As for Death Wish 2, he lives in L.A. with his daughter who's still trying to get over her attack. In short, he gets mugged again but fights back.

The thugs decide to go to his house to kill him but he's not there. However, his daughter and his housekeeper are. They kill the housekeeper and his daughter is raped AGAIN! She jumps out the window and impales herself.

The plot basically follows Kersey coming for the attackers again.

Thanks for the comment!

whitney said...

I wonder if those two people who thought they could beat up the karate kid think they could also beat up Charles Bronson? I bet they think they could. idiots.

Nageoire said...

Well all I can say was that my mom (who loves Charles Bronson) had me watch two or three of these movies when I was ten or eleven years old. Forever will I have fond memories of Bronson running around in a black beanie with a tiny handgun in steamy metropolis backstreets. Great movies, great blog.

Unknown said...

I kind of remember the first time Bronson defends himself against a mugger it's with a sock full of nickels. Is that true?

Toestubber said...

Death Wish 2 is a slightly lamer cash-in on the success of the original, and it's not bad. Jimmy Page did the soundtrack for 2 & 3.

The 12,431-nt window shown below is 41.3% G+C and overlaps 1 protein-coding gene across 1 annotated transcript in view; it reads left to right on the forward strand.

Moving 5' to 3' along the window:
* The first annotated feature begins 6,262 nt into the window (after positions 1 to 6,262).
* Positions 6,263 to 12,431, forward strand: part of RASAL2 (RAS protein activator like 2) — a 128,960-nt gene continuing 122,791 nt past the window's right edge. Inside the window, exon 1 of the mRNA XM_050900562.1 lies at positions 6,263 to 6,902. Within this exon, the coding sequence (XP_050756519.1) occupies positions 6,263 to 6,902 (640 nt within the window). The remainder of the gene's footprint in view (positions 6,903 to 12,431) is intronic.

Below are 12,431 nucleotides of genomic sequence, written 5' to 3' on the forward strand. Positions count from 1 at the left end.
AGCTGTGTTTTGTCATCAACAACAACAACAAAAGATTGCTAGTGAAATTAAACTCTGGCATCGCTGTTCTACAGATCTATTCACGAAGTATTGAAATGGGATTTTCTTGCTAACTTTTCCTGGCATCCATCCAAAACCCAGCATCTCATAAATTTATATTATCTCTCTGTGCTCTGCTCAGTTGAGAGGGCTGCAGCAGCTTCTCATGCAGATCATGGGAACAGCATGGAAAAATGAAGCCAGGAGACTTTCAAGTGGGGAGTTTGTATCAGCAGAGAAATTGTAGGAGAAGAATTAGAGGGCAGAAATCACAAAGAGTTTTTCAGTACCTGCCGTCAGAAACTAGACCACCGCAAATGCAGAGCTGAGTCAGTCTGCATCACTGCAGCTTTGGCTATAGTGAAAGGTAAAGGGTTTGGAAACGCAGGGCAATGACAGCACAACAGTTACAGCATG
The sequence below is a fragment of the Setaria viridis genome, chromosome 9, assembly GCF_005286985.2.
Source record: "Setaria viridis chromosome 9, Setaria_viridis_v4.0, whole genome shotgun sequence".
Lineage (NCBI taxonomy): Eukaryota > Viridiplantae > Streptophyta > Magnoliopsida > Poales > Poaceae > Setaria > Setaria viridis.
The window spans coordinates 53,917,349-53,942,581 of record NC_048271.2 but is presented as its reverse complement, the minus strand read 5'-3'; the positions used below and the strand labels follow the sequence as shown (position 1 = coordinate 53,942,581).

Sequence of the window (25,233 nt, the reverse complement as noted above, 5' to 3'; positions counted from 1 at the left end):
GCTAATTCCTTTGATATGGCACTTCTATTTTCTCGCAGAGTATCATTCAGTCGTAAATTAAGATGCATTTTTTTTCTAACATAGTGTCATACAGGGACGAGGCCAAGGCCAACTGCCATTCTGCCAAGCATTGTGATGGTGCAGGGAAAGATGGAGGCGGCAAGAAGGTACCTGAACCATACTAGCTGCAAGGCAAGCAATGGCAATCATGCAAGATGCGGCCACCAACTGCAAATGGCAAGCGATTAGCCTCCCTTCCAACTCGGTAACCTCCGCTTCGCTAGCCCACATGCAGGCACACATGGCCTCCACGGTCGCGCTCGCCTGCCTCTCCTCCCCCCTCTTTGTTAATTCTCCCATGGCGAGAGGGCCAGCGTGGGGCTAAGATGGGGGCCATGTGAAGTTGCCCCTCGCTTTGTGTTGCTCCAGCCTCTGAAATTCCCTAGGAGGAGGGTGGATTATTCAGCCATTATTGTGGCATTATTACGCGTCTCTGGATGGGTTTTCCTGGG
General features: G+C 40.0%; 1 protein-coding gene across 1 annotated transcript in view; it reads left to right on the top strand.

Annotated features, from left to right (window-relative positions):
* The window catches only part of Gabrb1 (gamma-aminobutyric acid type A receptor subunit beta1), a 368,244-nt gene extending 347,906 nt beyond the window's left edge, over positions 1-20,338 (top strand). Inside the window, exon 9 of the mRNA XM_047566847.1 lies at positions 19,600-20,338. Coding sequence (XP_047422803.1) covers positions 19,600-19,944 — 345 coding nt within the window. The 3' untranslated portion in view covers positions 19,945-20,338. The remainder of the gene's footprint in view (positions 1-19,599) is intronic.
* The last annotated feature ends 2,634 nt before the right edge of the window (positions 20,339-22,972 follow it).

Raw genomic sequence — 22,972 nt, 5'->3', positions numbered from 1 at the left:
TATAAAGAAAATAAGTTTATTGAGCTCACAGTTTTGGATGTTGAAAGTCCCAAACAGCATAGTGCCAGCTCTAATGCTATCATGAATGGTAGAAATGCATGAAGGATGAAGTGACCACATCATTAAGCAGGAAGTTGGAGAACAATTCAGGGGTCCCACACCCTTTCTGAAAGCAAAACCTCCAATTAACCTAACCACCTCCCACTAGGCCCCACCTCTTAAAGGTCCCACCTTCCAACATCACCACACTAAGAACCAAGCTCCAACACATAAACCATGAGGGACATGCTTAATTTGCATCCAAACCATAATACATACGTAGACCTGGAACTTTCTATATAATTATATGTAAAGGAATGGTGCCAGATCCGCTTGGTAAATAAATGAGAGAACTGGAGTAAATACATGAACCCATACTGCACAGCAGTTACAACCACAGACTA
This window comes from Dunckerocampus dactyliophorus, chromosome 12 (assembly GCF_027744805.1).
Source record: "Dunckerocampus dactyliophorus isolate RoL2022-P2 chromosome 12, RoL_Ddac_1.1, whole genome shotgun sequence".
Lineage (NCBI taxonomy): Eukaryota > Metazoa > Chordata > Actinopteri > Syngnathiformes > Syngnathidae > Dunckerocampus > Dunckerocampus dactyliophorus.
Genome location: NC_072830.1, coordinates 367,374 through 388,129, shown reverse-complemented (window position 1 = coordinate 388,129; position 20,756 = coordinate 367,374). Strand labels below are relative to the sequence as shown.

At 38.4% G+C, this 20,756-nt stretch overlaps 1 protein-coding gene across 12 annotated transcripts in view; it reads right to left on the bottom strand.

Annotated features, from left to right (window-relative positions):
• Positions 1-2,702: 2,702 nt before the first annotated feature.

Death Wish 3 is incredible, though - completely over the top, stylized to the point of absolute absurdity. Bronson seems practically comatose, and there's a parade of great character actors slumming it plus the corniest array of stereotypes this side of a Mel Brooks comedy. It takes place in some sci-fi version of the Bronx where the use of gatling guns doesn't attract police. It's such a perfect storm of hackwork that it's extremely entertaining to watch.

Unfortunately, the series jumped the shark completely at that point (how they could have possibly topped the ridiculousness of #3 is an open question). #4 is tired and boring. Death Wish V pits Kersey against a bunch of lame-ass white-collar gangsters and there's no street action. I've never been able to watch it without falling asleep.

Anonymous said...

I love it ! Very creative ! That's actually really cool Thanks.

Tim Hackman said...

I agree with Toestubber that Death Wish 3 is a must-watch. The "plot" (such as it is) involves Mr. Kersey moving into a tenement building in the worst gang-infested cartoon slum you've ever seen. When the gangs get out of hand and attack (and rape, again with the rape) some of his new tenement friends, he mail orders a hand cannon and a disposable rocket launcher (because you can totally do that), borrows a .50 caliber machine gun from his WWII Vet neighbor, and cleans house. I must have watched this movie 100 times when I was 12 or so, a fact that makes me seriously question my parents' judgment. If I could have legally purchased a hand cannon and gotten to New York City at age 12, I would have gone looking for gang members to shoot. Great post and great blog.